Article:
Why are Central Banks going Negative?
- Central banks have used NIRP primarily to spur inflation or limit currency strength.
Has NIRP Helped Limit Capital Inflows and Currency Strength?
- The Swiss franc has remained relatively strong despite NIRP.
- Denmark successfully limited inflows and defended its currency peg.
Has NIRP Helped Spur Inflation?
- Negative rates alone do not appear to be enough to spur lending growth.
- Inflation remains well below target in both of these economies (Eurozone and Sweden).
Have we seen any Significant Fallout from Negative Rates?
- Money markets have generally not seen any significant disruptions.
Real home prices have begun to accelerate in some of these economies, particularly Sweden.
Once thought to be impossibility in practice, negative interest rates are now slowly becoming the policy of an increasing number of the world’s central banks. It is still early innings for NIRP, but thus far, no significant distortions seem to have occurred as a result of negative rates. On the other hand, initial evidence suggests the efficacy of NIRP might not be so significant either.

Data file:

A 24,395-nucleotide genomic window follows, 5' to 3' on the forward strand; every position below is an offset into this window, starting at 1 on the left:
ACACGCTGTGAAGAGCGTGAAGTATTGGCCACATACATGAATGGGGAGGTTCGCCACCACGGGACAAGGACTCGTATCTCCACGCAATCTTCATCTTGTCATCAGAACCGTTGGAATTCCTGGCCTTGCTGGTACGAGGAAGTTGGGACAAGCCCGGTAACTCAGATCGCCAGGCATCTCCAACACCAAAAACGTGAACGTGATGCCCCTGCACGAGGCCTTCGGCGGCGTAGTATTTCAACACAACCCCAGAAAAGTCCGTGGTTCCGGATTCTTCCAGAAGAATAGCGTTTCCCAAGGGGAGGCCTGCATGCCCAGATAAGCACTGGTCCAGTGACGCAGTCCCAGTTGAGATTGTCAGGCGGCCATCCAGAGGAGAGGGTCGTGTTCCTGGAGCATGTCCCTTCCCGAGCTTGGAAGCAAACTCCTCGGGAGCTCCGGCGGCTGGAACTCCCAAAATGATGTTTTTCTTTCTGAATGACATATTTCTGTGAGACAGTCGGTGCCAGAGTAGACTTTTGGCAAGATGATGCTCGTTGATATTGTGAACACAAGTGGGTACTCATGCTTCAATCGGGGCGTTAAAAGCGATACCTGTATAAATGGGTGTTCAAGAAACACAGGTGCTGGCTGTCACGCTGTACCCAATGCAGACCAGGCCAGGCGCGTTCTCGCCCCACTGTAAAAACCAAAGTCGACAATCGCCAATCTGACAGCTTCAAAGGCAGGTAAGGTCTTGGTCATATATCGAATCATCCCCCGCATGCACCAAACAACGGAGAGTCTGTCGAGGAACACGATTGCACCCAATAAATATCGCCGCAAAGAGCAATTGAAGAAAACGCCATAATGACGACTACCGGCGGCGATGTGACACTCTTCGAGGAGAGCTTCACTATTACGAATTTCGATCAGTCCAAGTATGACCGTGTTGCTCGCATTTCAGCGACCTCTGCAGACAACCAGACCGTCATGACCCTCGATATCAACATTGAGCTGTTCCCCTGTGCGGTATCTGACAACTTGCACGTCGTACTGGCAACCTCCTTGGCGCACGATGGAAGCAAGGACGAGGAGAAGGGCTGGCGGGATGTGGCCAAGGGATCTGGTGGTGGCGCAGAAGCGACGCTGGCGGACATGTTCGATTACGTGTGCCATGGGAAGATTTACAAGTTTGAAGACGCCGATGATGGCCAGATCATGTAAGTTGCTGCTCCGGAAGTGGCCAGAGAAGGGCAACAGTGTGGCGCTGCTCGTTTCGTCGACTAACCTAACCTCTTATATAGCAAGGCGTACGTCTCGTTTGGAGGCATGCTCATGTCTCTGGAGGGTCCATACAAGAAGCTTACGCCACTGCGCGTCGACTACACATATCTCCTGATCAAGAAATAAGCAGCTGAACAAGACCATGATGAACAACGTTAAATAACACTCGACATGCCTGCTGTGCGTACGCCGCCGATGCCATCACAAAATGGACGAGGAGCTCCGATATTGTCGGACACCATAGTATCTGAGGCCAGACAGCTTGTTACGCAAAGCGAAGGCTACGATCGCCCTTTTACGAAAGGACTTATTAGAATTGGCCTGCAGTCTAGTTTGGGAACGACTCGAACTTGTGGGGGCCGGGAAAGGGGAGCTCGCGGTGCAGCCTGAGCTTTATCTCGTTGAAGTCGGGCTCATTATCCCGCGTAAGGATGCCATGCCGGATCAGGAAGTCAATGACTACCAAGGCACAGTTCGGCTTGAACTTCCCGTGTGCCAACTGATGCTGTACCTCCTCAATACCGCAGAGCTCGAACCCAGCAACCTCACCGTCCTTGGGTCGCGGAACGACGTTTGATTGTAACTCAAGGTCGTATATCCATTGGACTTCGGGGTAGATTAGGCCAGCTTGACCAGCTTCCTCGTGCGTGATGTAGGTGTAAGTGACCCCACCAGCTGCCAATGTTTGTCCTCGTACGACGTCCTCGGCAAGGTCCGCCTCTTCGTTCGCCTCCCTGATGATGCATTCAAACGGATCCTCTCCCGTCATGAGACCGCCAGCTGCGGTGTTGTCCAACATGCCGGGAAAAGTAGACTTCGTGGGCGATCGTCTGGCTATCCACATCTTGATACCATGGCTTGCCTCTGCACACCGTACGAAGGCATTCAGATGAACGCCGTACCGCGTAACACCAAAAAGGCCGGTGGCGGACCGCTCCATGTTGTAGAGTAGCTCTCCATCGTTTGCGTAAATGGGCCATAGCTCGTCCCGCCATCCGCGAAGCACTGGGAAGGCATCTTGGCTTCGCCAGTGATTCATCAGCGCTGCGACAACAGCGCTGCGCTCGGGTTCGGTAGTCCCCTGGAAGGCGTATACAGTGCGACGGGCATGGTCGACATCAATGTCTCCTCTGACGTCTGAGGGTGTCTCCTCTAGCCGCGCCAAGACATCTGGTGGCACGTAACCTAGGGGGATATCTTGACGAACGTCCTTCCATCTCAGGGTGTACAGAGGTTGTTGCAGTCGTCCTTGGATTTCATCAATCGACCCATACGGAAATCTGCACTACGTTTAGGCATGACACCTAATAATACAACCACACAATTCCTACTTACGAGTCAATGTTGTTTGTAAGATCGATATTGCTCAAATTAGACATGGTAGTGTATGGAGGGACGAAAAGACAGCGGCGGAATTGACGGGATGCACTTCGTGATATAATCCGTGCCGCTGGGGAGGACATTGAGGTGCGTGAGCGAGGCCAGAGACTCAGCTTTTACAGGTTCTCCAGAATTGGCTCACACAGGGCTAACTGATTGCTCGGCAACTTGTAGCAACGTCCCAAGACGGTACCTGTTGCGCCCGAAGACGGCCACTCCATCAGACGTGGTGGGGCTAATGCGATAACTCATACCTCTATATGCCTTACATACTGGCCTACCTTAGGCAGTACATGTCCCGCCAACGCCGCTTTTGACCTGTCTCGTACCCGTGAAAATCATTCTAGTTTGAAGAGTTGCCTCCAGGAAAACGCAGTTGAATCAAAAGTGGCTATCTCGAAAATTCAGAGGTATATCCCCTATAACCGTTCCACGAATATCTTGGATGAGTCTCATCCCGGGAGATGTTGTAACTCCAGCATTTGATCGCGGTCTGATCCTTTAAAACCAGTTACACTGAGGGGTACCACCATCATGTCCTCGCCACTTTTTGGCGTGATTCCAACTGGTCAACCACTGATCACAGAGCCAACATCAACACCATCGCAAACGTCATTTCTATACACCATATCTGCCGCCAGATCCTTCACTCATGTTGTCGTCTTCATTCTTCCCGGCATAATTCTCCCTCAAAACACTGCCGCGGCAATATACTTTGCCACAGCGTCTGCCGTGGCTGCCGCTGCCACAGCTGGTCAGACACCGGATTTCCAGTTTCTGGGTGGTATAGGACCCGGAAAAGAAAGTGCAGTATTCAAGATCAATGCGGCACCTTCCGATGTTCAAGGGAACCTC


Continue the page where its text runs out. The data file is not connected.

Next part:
Given the lack of apparent disruptions, however, we may start to see more central banks breach the zero bound and wade further and further into negative territory. The costs may start to intensify if central banks continue to go lower and approach the “true” lower bound on interest rates. Accordingly, it will become increasingly important to monitor the effects on the financial systems and, more broadly, the real economies of these countries.
Read the complete commentary here: negative-rates-20160216